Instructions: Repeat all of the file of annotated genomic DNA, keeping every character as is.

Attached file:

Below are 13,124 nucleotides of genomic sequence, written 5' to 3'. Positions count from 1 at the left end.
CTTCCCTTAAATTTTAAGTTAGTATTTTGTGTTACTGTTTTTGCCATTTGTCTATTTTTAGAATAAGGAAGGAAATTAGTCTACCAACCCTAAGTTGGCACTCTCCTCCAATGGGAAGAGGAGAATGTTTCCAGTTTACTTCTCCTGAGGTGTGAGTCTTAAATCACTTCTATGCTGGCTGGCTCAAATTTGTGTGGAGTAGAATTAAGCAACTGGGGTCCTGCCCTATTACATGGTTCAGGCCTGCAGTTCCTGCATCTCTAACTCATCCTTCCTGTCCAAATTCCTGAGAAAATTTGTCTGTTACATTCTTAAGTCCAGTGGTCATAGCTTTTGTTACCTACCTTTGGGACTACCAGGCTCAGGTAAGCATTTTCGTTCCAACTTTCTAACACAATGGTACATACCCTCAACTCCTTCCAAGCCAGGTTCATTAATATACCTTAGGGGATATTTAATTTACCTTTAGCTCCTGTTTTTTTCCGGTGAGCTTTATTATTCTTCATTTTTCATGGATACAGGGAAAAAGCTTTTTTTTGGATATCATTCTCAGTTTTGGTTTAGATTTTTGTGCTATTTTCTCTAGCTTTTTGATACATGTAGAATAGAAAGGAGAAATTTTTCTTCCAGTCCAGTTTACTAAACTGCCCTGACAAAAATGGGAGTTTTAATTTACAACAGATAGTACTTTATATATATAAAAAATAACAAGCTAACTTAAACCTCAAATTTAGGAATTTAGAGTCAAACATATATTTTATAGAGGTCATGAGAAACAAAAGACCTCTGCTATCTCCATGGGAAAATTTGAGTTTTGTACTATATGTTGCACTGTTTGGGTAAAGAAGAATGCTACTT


Below are 13,124 nucleotides of genomic sequence, written 5' to 3'. Positions count from 1 at the left end.
CTTCCCTTAAATTTTAAGTTAGTATTTTGTGTTACTGTTTTTGCCATTTGTCTATTTTTAGAATAAGGAAGGAAATTAGTCTACCAACCCTAAGTTGGCACTCTCCTCCAATGGGAAGAGGAGAATGTTTCCAGTTTACTTCTCCTGAGGTGTGAGTCTTAAATCACTTCTATGCTGGCTGGCTCAAATTTGTGTGGAGTAGAATTAAGCAACTGGGGTCCTGCCCTATTACATGGTTCAGGCCTGCAGTTCCTGCATCTCTAACTCATCCTTCCTGTCCAAATTCCTGAGAAAATTTGTCTGTTACATTCTTAAGTCCAGTGGTCATAGCTTTTGTTACCTACCTTTGGGACTACCAGGCTCAGGTAAGCATTTTCGTTCCAACTTTCTAACACAATGGTACATACCCTCAACTCCTTCCAAGCCAGGTTCATTAATATACCTTAGGGGATATTTAATTTACCTTTAGCTCCTGTTTTTTTCCGGTGAGCTTTATTATTCTTCATTTTTCATGGATACAGGGAAAAAGCTTTTTTTTGGATATCATTCTCAGTTTTGGTTTAGATTTTTGTGCTATTTTCTCTAGCTTTTTGATACATGTAGAATAGAAAGGAGAAATTTTTCTTCCAGTCCAGTTTACTAAACTGCCCTGACAAAAATGGGAGTTTTAATTTACAACAGATAGTACTTTATATATATAAAAAATAACAAGCTAACTTAAACCTCAAATTTAGGAATTTAGAGTCAAACATATATTTTATAGAGGTCATGAGAAACAAAAGACCTCTGCTATCTCCATGGGAAAATTTGAGTTTTGTACTATATGTTGCACTGTTTGGGTAAAGAAGAATGCTACTT